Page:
• Doubters/”Sinners.” This painful symptom can truly dictate one’s life if they are not careful and in professional care. “Doubters” generally hold the false belief that they will be punished or something terrible will befall them if they do not have objects in a specific and often extreme order.

Signs & Symptoms of OCD: Obsessions

  • Fear of being contaminated by germs or dirt or contaminating others.
  • Fear of causing harm to yourself or others.
  • Intrusive sexually explicit or violent thoughts and images.
  • Excessive focus on religious or moral ideas.
  • Fear of losing or not having things you might need.
  • Order and symmetry: the idea that everything must line up “perfectly.”
  • Superstitions; excessive attention to something considered lucky or unlucky.

Signs & Symptoms of OCD: Compulsions

  • Excessive double-checking of things, such as locks, appliances, and switches.
  • Repeatedly (and irrationally) checking in on loved ones to make sure they’re safe.
  • Counting, tapping, repeating certain words, or doing other senseless things to reduce anxiety.
  • Spending a lot of time washing or cleaning.
  • Ordering or arranging things  so they are “perfect.”
  • Accumulating “junk” such as old newspapers or empty food containers.

Treatment Techniques: You CAN get better!

Cognitive Behavioral therapy (CBT) has long been heralded as a frontline treatment for Obsessive-Compulsive disorder, which is sometimes complimented with anti-depressant medication. This class of therapy examines how negative thoughts contribute to anxiety and other behavioral health illnesses, and seeks to correct the behavior by examining how one reacts in anxiety-ridden situations. Once one understands why they engage in such actions, continued therapy can help one in actively resisting them. It is centered around identifying negative thoughts, challenging them, and ultimately replacing such notions with realistic ones.

Psychiatrist Jeffrey Schwartz of The Westwood Institute for Anxiety Disorders, has written a deeply helpful guide to combating  and correcting urges, which has been widely used to treat OCD. His work offers four steps in combatting OCD urges and compulsions, which are as follows:

  • Relabel. Recognize that the intrusive obsessive thoughts and urges are the result of OCD. For example, train yourself to say, “I don’t think or feel that my hands are dirty. I’m having an obsession that my hands are dirty.” Or, “I don’t feel that I have the need to wash my hands. I’m having a compulsive urge to perform the compulsion of washing my hands.”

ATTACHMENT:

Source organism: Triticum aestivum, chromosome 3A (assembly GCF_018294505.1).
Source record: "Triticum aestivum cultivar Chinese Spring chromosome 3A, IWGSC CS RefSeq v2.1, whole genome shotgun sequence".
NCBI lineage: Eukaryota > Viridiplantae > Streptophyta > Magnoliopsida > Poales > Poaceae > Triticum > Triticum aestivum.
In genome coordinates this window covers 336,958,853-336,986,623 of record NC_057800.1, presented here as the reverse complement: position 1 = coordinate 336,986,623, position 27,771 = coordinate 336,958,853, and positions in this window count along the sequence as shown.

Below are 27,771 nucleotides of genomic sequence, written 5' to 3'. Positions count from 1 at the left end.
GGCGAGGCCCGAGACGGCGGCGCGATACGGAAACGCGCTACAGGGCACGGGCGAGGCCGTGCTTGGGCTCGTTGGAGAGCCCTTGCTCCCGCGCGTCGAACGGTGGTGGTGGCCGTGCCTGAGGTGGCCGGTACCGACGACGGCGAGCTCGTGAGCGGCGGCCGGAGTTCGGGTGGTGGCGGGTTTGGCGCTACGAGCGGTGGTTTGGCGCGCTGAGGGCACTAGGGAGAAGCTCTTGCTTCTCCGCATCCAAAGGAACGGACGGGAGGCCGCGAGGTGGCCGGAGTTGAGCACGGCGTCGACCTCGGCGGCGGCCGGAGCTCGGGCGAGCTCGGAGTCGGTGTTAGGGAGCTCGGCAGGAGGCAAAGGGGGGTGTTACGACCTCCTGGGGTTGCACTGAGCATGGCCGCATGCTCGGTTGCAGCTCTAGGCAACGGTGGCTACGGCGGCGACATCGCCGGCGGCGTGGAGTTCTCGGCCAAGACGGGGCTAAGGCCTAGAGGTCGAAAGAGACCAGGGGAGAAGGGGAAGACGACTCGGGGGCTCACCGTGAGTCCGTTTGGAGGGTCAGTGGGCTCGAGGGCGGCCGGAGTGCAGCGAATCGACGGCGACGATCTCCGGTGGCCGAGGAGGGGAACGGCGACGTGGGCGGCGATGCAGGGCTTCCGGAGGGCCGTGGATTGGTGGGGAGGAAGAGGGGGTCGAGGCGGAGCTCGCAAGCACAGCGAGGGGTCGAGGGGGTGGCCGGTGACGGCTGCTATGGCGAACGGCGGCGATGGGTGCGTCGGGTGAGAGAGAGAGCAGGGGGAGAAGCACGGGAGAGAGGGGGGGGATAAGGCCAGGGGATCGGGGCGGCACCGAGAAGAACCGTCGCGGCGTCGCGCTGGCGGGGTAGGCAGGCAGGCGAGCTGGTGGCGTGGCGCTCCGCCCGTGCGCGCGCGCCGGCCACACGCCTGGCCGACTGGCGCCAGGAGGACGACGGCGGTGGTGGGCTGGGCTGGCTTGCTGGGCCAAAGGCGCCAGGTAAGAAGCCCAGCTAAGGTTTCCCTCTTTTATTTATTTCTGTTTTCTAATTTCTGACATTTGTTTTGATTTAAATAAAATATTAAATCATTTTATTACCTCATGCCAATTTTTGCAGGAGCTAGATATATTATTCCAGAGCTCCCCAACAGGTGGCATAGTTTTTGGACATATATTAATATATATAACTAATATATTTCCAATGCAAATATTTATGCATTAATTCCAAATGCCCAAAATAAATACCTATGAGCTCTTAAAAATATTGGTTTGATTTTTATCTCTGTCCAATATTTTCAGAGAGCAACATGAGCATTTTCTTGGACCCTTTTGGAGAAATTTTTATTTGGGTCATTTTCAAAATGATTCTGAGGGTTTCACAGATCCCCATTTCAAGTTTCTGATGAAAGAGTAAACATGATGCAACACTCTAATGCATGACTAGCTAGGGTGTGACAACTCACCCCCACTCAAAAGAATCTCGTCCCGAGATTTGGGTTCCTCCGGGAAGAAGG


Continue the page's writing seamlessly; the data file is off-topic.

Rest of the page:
• Re-attribute. Realize that the intensity and intrusiveness of the thought or urge is caused by OCD; it is probably related to a biochemical imbalance in the brain. Tell yourself, “It’s not me—it’s my OCD,” to remind you that OCD thoughts and urges are not meaningful, but are false messages from the brain.
  • Refocus . Work around the OCD thoughts by focusing your attention on something else, at least for a few minutes. Do another behavior. Say to yourself, “I’m experiencing a symptom of OCD. I need to do another behavior.
  • Re-value. Do not take the OCD thought at face value. It is not significant in itself. Tell yourself, “That’s just my stupid obsession. It has no meaning. That’s just my brain. There’s no need to pay attention to it.” Remember: You can’t make the thought go away, but neither do you need to pay attention to it. You can learn to go on to the next behavior.

As with all behavioral health illnesses, it is imperative people with OCD take care of themselves to ameliorate particularly baneful symptoms. Further, it is critical and beneficial for everyone, but especially those with a class of anxiety disorder, to practice relaxation techniques, maintain healthy eating habits, keep a mood journal, exercise regularly, acquire adequate sleep, and refrain from isolating oneself from loved ones.

And remember, you are engaging in difficult and important daily work. Be gentle with yourself in your recovery. You deserve it.